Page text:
Book of the Week: Stop and Smell the…Algae?
Take a deep breath. Ahhhhhh. Now take another.
Did you know that every second breath you take, you owe to the ocean? Yes, it’s true: the ocean produces more than half of the planet’s oxygen supply which accounts for one out of every two human breaths. More specifically, we owe gratitude to microscopic phytoplankton. These varieties of algae are atrophic organisms, able to produce their own food via photosynthesis. Oxygen is a major by-product of this fascinating process that transforms sunlight into food therefore, algae underpins ALL earth’s ecosystems and life on earth.
Algae may be one of the most altruistic lifeforms I’ve ever heard of. Can you imagine being able to create your own food just by absorbing the sun’s rays and on top of that creating the very oxygen that sustains life? Algae why are you so good to us?
So this week, let’s pay homage to this unassuming and oft overlooked life-form and give it the proper credit it deserves. After all, without algae we wouldn’t be here today. We are pretty sure that Kintaro Okamura (1867-1935), a famous Japanese algologist from the Meiji Era knew how critical algae organisms are to our continued existence. He was so beloved in Japan for his work on algae that the Japanese Emperor and government conferred on him the Decoration of the Third Class of the Order of the Sacred Treasure. Quite the honor.
It is clear that this man had an intense love affair with algae! Over the course of his career, he self-published a series titled Nihon sorui zufu; english translation: Icones of Japanese Algae, which is this week’s book of the week. You can thank our partner institution the MBLWHOI Library at Woods Hole, Mass. for this wonderful contribution to our beloved, ever growing digital library.
And fret not, if you don’t speak Japanese because Okamura includes all of the taxonomic names and important details in Japanese as well as English. What a champ!
You can also view the illustrations from Icones of Japanese Algae v. 2 in Flickr.
If you are ravenous for more Japanese algae, check out Okamura’s seminal work, Nihon kaisozusets or Illustrations of the marinealgae of Japan, digitized by Smithsonian Libraries.
5 Fun Algae Facts
We’re pretty sure Okamura would want you to know as much about algae as possible so, that you too might come to appreciate and value its complexity, diversity, and role as a foundational building block in the planet’s food chain, i.e., its status as a Primary Producer.
Algae produces about 330 billion tons of oxygen each year.
2.4 billion years ago marks the Great Oxidation Event — the beginning of photosynthesis. It took another couple hundred million years for enough oxygen to build-up in the atmosphere to support complex life.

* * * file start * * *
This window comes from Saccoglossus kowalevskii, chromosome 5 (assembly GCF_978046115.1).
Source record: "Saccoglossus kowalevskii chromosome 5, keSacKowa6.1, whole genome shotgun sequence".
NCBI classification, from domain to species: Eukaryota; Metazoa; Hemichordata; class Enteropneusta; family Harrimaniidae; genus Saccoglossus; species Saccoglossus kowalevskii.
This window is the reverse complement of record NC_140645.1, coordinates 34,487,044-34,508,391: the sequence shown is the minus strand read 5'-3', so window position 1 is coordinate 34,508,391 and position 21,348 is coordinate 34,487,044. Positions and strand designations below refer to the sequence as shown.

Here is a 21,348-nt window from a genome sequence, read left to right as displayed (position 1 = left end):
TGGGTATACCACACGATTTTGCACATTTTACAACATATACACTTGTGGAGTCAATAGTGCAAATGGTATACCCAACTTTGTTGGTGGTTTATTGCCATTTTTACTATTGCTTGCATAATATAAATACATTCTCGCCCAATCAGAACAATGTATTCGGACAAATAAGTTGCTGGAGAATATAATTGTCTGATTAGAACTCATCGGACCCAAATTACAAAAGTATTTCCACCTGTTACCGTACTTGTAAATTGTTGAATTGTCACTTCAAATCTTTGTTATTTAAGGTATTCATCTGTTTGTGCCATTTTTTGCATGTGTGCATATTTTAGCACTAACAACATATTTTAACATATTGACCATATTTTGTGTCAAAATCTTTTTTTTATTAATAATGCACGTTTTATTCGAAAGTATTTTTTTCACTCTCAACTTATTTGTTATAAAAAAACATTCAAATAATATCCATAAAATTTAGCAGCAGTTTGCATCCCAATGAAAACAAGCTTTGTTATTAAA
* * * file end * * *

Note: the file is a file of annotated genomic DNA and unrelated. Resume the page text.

The earth’s tallest forests are not on land but, in the ocean. Giant kelp forests, Macrocystis pyrifera, can reach 100 meters (328 feet) in height.
In the future, algae may become a major source of food and fuel. In fact the Navy is already purchasing algae biofuels.
Various types of algae are being studied and used to create anti-cancer drugs.
Why should we take care of the ocean, home of our algae friends?
If you aren’t already convinced of algae’s vital importance to humankind, last May, in the wake of thedevastation caused by the Deep Water Horizon oil spill in the Gulf of Mexico, Barack Obama decreedthat the upcoming month of June will be National Oceans Month. Obama wasn’t the first president to understand the vital role that the ocean plays for all Americans:
Among President John F. Kennedy’s many famous quotes were these:
“Knowledge of the oceans is more than a matter of curiosity. Our very survival may hinge upon it.” – John F. Kennedy, Jr., March 1961 message to Congress.
And a year later he said this…
“All of us have in our veins the exact same percentage of salt in our blood that exists in the ocean, and, therefore, we have salt in our blood, in our sweat, in our tears. We are tied to the ocean. And when we go back to the sea — whether it is to sail or to watch it — we are going back from whence we came.”– John F. Kennedy, Jr., September 1962, Speech given at Newport
So in the spirit of JFK, ask not what the ocean can do for you – ask what you can do for the ocean and its algae citizens.
In June, look for more posts about the ocean and the wondrous life contained therein!
Nihon kaiso zusets or Illustrations of the marine algae of Japan is now available on the BHL @